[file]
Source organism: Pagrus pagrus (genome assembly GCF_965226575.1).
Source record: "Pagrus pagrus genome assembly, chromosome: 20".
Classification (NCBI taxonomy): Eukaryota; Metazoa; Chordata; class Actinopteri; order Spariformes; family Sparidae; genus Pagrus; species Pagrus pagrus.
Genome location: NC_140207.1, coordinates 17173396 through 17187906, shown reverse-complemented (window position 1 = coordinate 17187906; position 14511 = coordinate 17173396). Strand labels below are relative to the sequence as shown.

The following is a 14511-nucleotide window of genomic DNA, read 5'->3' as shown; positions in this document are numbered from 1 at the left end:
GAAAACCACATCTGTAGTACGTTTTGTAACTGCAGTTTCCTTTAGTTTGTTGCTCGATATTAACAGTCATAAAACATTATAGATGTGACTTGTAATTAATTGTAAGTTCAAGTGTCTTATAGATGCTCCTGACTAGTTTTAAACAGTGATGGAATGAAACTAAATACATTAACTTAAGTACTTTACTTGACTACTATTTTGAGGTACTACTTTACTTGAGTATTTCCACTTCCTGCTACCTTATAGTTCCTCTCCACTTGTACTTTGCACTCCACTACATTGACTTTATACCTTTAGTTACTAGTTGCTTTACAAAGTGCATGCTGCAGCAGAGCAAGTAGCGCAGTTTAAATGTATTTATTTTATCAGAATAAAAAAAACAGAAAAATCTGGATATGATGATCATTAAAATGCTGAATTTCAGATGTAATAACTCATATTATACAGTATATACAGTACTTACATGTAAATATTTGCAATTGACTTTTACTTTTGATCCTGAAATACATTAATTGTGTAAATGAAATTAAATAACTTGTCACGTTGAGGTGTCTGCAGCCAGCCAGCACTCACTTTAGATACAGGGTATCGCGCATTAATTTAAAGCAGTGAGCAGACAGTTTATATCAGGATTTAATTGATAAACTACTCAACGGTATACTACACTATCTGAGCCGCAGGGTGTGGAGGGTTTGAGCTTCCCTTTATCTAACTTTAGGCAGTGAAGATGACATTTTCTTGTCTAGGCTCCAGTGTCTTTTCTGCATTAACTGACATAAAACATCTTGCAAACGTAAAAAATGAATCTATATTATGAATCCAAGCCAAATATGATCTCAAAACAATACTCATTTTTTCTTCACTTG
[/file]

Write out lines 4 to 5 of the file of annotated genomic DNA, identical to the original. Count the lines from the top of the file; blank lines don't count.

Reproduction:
Genome location: NC_140207.1, coordinates 17173396 through 17187906, shown reverse-complemented (window position 1 = coordinate 17187906; position 14511 = coordinate 17173396). Strand labels below are relative to the sequence as shown.

The following is a 14511-nucleotide window of genomic DNA, read 5'->3' as shown; positions in this document are numbered from 1 at the left end: